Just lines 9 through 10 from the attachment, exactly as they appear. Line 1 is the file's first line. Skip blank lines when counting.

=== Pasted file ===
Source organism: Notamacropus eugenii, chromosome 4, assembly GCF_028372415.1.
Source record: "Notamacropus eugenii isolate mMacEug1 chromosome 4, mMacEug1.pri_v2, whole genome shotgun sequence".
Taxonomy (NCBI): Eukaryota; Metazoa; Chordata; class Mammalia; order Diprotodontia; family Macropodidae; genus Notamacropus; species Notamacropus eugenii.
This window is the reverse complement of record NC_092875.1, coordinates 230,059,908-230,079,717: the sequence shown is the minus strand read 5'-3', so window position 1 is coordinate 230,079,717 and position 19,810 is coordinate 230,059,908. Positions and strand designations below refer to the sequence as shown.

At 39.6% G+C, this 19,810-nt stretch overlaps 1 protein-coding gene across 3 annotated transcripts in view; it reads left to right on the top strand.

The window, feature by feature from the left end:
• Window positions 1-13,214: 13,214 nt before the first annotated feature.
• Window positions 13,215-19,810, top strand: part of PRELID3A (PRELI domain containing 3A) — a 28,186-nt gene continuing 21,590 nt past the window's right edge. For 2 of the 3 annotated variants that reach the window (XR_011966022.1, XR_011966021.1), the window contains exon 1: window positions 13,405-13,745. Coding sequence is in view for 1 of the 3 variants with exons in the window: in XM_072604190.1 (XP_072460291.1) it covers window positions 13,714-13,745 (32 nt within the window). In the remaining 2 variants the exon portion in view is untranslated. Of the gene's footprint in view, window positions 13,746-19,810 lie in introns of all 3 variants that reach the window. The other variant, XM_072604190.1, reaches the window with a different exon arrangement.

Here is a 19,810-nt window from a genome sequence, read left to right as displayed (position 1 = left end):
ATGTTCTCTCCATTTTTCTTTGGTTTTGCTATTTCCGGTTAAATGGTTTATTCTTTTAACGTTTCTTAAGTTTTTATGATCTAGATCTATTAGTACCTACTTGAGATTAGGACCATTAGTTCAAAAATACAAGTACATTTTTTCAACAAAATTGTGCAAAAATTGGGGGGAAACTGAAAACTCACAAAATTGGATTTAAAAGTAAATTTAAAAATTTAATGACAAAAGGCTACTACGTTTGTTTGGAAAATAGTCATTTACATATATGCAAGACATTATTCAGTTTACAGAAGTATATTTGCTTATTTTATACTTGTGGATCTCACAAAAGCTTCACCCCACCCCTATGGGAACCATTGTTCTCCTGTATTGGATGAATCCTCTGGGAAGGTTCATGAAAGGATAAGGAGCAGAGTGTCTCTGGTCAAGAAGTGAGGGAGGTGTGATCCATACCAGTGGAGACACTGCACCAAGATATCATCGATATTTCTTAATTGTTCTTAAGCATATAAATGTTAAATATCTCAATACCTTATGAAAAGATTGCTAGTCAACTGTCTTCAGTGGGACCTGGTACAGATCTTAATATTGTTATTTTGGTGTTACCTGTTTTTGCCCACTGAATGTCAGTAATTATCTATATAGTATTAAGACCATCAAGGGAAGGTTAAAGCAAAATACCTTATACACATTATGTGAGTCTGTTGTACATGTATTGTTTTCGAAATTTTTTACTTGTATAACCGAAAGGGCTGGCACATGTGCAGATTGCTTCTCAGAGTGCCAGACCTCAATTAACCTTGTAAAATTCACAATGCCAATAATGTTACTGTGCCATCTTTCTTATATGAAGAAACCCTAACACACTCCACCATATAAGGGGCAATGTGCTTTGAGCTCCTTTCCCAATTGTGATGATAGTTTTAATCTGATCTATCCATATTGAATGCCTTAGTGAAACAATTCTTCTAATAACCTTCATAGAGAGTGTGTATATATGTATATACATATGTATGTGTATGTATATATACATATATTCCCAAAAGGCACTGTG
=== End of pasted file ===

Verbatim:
Here is a 19,810-nt window from a genome sequence, read left to right as displayed (position 1 = left end):
ATGTTCTCTCCATTTTTCTTTGGTTTTGCTATTTCCGGTTAAATGGTTTATTCTTTTAACGTTTCTTAAGTTTTTATGATCTAGATCTATTAGTACCTACTTGAGATTAGGACCATTAGTTCAAAAATACAAGTACATTTTTTCAACAAAATTGTGCAAAAATTGGGGGGAAACTGAAAACTCACAAAATTGGATTTAAAAGTAAATTTAAAAATTTAATGACAAAAGGCTACTACGTTTGTTTGGAAAATAGTCATTTACATATATGCAAGACATTATTCAGTTTACAGAAGTATATTTGCTTATTTTATACTTGTGGATCTCACAAAAGCTTCACCCCACCCCTATGGGAACCATTGTTCTCCTGTATTGGATGAATCCTCTGGGAAGGTTCATGAAAGGATAAGGAGCAGAGTGTCTCTGGTCAAGAAGTGAGGGAGGTGTGATCCATACCAGTGGAGACACTGCACCAAGATATCATCGATATTTCTTAATTGTTCTTAAGCATATAAATGTTAAATATCTCAATACCTTATGAAAAGATTGCTAGTCAACTGTCTTCAGTGGGACCTGGTACAGATCTTAATATTGTTATTTTGGTGTTACCTGTTTTTGCCCACTGAATGTCAGTAATTATCTATATAGTATTAAGACCATCAAGGGAAGGTTAAAGCAAAATACCTTATACACATTATGTGAGTCTGTTGTACATGTATTGTTTTCGAAATTTTTTACTTGTATAACCGAAAGGGCTGGCACATGTGCAGATTGCTTCTCAGAGTGCCAGACCTCAATTAACCTTGTAAAATTCACAATGCCAATAATGTTACTGTGCCATCTTTCTTATATGAAGAAACCCTAACACACTCCACCATATAAGGGGCAATGTGCTTTGAGCTCCTTTCCCAATTGTGATGATAGTTTTAATCTGATCTATCCATATTGAATGCCTTAGTGAAACAATTCTTCTAATAACCTTCATAGAGAGTGTGTATATATGTATATACATATGTATGTGTATGTATATATACATATATTCCCAAAAGGCACTGTG